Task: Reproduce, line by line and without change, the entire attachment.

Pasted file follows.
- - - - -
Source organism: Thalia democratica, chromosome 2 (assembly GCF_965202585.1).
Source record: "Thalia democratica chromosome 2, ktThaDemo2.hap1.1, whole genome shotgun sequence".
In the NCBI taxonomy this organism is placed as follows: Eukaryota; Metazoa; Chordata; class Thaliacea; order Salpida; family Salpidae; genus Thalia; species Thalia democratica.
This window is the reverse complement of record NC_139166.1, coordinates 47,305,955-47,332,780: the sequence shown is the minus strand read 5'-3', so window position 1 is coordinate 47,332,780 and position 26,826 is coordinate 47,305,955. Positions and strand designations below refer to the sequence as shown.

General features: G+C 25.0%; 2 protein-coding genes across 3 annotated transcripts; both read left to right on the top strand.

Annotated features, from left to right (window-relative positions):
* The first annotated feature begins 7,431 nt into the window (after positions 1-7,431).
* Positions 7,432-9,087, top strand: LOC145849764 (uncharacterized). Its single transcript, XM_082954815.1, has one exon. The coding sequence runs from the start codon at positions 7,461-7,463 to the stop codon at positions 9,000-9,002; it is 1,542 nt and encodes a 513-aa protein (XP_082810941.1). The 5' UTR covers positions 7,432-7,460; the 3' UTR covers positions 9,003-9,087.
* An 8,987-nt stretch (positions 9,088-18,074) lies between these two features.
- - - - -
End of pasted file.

Source organism: Thalia democratica, chromosome 2 (assembly GCF_965202585.1).
Source record: "Thalia democratica chromosome 2, ktThaDemo2.hap1.1, whole genome shotgun sequence".
In the NCBI taxonomy this organism is placed as follows: Eukaryota; Metazoa; Chordata; class Thaliacea; order Salpida; family Salpidae; genus Thalia; species Thalia democratica.
This window is the reverse complement of record NC_139166.1, coordinates 47,305,955-47,332,780: the sequence shown is the minus strand read 5'-3', so window position 1 is coordinate 47,332,780 and position 26,826 is coordinate 47,305,955. Positions and strand designations below refer to the sequence as shown.

General features: G+C 25.0%; 2 protein-coding genes across 3 annotated transcripts; both read left to right on the top strand.

Annotated features, from left to right (window-relative positions):
* The first annotated feature begins 7,431 nt into the window (after positions 1-7,431).
* Positions 7,432-9,087, top strand: LOC145849764 (uncharacterized). Its single transcript, XM_082954815.1, has one exon. The coding sequence runs from the start codon at positions 7,461-7,463 to the stop codon at positions 9,000-9,002; it is 1,542 nt and encodes a 513-aa protein (XP_082810941.1). The 5' UTR covers positions 7,432-7,460; the 3' UTR covers positions 9,003-9,087.
* An 8,987-nt stretch (positions 9,088-18,074) lies between these two features.